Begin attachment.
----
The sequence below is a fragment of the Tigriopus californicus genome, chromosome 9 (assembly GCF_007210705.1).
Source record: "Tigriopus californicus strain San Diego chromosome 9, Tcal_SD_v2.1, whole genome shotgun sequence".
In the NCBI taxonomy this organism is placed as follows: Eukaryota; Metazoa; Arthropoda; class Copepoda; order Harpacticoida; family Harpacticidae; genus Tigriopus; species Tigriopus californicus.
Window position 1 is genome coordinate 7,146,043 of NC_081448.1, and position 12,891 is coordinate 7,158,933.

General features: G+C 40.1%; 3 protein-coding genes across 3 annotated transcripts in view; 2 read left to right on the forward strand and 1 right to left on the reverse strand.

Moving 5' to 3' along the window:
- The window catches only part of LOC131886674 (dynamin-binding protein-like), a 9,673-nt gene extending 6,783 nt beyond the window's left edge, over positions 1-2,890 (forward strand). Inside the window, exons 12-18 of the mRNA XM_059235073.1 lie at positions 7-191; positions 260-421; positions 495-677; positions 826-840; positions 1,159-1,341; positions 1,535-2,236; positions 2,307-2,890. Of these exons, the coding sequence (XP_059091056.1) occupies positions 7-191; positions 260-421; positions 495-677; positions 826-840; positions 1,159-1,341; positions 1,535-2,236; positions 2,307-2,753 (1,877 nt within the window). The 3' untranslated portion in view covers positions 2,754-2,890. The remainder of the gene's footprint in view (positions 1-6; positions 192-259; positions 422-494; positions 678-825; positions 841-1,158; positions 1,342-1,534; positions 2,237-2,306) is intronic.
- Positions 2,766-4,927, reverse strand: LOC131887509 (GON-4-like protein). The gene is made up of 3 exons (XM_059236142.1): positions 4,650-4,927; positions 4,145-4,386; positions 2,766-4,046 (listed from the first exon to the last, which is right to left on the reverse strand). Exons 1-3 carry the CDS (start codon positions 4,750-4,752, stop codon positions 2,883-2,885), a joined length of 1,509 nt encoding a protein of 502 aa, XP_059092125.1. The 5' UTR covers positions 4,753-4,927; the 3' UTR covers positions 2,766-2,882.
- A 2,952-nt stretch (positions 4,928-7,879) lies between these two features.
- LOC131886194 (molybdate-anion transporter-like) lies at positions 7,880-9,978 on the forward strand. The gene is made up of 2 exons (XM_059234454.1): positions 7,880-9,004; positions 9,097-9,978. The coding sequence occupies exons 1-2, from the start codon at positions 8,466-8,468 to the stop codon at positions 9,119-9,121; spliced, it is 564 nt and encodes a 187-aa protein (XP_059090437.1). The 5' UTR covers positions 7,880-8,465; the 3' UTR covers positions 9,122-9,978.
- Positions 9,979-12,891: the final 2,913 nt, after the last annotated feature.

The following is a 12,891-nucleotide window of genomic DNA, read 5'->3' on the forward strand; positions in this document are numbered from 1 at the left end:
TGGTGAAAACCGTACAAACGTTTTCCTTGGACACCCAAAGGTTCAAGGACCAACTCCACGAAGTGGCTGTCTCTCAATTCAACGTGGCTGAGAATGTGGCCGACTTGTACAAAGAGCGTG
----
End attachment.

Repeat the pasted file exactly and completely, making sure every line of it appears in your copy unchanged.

The sequence below is a fragment of the Tigriopus californicus genome, chromosome 9 (assembly GCF_007210705.1).
Source record: "Tigriopus californicus strain San Diego chromosome 9, Tcal_SD_v2.1, whole genome shotgun sequence".
In the NCBI taxonomy this organism is placed as follows: Eukaryota; Metazoa; Arthropoda; class Copepoda; order Harpacticoida; family Harpacticidae; genus Tigriopus; species Tigriopus californicus.
Window position 1 is genome coordinate 7,146,043 of NC_081448.1, and position 12,891 is coordinate 7,158,933.

General features: G+C 40.1%; 3 protein-coding genes across 3 annotated transcripts in view; 2 read left to right on the forward strand and 1 right to left on the reverse strand.

Moving 5' to 3' along the window:
- The window catches only part of LOC131886674 (dynamin-binding protein-like), a 9,673-nt gene extending 6,783 nt beyond the window's left edge, over positions 1-2,890 (forward strand). Inside the window, exons 12-18 of the mRNA XM_059235073.1 lie at positions 7-191; positions 260-421; positions 495-677; positions 826-840; positions 1,159-1,341; positions 1,535-2,236; positions 2,307-2,890. Of these exons, the coding sequence (XP_059091056.1) occupies positions 7-191; positions 260-421; positions 495-677; positions 826-840; positions 1,159-1,341; positions 1,535-2,236; positions 2,307-2,753 (1,877 nt within the window). The 3' untranslated portion in view covers positions 2,754-2,890. The remainder of the gene's footprint in view (positions 1-6; positions 192-259; positions 422-494; positions 678-825; positions 841-1,158; positions 1,342-1,534; positions 2,237-2,306) is intronic.
- Positions 2,766-4,927, reverse strand: LOC131887509 (GON-4-like protein). The gene is made up of 3 exons (XM_059236142.1): positions 4,650-4,927; positions 4,145-4,386; positions 2,766-4,046 (listed from the first exon to the last, which is right to left on the reverse strand). Exons 1-3 carry the CDS (start codon positions 4,750-4,752, stop codon positions 2,883-2,885), a joined length of 1,509 nt encoding a protein of 502 aa, XP_059092125.1. The 5' UTR covers positions 4,753-4,927; the 3' UTR covers positions 2,766-2,882.
- A 2,952-nt stretch (positions 4,928-7,879) lies between these two features.
- LOC131886194 (molybdate-anion transporter-like) lies at positions 7,880-9,978 on the forward strand. The gene is made up of 2 exons (XM_059234454.1): positions 7,880-9,004; positions 9,097-9,978. The coding sequence occupies exons 1-2, from the start codon at positions 8,466-8,468 to the stop codon at positions 9,119-9,121; spliced, it is 564 nt and encodes a 187-aa protein (XP_059090437.1). The 5' UTR covers positions 7,880-8,465; the 3' UTR covers positions 9,122-9,978.
- Positions 9,979-12,891: the final 2,913 nt, after the last annotated feature.

The following is a 12,891-nucleotide window of genomic DNA, read 5'->3' on the forward strand; positions in this document are numbered from 1 at the left end:
TGGTGAAAACCGTACAAACGTTTTCCTTGGACACCCAAAGGTTCAAGGACCAACTCCACGAAGTGGCTGTCTCTCAATTCAACGTGGCTGAGAATGTGGCCGACTTGTACAAAGAGCGTG